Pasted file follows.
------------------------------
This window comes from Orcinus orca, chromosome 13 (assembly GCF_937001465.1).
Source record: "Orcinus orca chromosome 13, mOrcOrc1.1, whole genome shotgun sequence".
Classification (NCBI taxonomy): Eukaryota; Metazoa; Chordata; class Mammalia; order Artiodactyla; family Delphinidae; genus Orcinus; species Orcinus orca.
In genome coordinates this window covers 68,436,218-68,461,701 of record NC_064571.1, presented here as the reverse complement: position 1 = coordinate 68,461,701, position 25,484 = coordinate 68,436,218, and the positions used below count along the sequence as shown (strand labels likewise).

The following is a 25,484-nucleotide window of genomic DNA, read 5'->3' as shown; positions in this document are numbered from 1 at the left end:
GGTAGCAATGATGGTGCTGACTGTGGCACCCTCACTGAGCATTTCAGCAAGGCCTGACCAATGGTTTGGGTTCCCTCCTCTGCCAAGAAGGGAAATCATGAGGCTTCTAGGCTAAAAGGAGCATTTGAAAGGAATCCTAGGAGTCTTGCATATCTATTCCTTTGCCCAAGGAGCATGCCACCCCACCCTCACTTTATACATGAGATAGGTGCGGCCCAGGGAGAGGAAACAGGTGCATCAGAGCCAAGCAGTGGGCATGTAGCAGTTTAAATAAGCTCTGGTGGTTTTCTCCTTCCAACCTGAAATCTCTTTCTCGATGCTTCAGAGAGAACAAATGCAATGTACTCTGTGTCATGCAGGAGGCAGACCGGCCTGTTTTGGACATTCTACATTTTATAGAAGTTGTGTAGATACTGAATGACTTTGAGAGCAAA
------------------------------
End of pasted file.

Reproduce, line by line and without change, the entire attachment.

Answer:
This window comes from Orcinus orca, chromosome 13 (assembly GCF_937001465.1).
Source record: "Orcinus orca chromosome 13, mOrcOrc1.1, whole genome shotgun sequence".
Classification (NCBI taxonomy): Eukaryota; Metazoa; Chordata; class Mammalia; order Artiodactyla; family Delphinidae; genus Orcinus; species Orcinus orca.
In genome coordinates this window covers 68,436,218-68,461,701 of record NC_064571.1, presented here as the reverse complement: position 1 = coordinate 68,461,701, position 25,484 = coordinate 68,436,218, and the positions used below count along the sequence as shown (strand labels likewise).

The following is a 25,484-nucleotide window of genomic DNA, read 5'->3' as shown; positions in this document are numbered from 1 at the left end:
GGTAGCAATGATGGTGCTGACTGTGGCACCCTCACTGAGCATTTCAGCAAGGCCTGACCAATGGTTTGGGTTCCCTCCTCTGCCAAGAAGGGAAATCATGAGGCTTCTAGGCTAAAAGGAGCATTTGAAAGGAATCCTAGGAGTCTTGCATATCTATTCCTTTGCCCAAGGAGCATGCCACCCCACCCTCACTTTATACATGAGATAGGTGCGGCCCAGGGAGAGGAAACAGGTGCATCAGAGCCAAGCAGTGGGCATGTAGCAGTTTAAATAAGCTCTGGTGGTTTTCTCCTTCCAACCTGAAATCTCTTTCTCGATGCTTCAGAGAGAACAAATGCAATGTACTCTGTGTCATGCAGGAGGCAGACCGGCCTGTTTTGGACATTCTACATTTTATAGAAGTTGTGTAGATACTGAATGACTTTGAGAGCAAA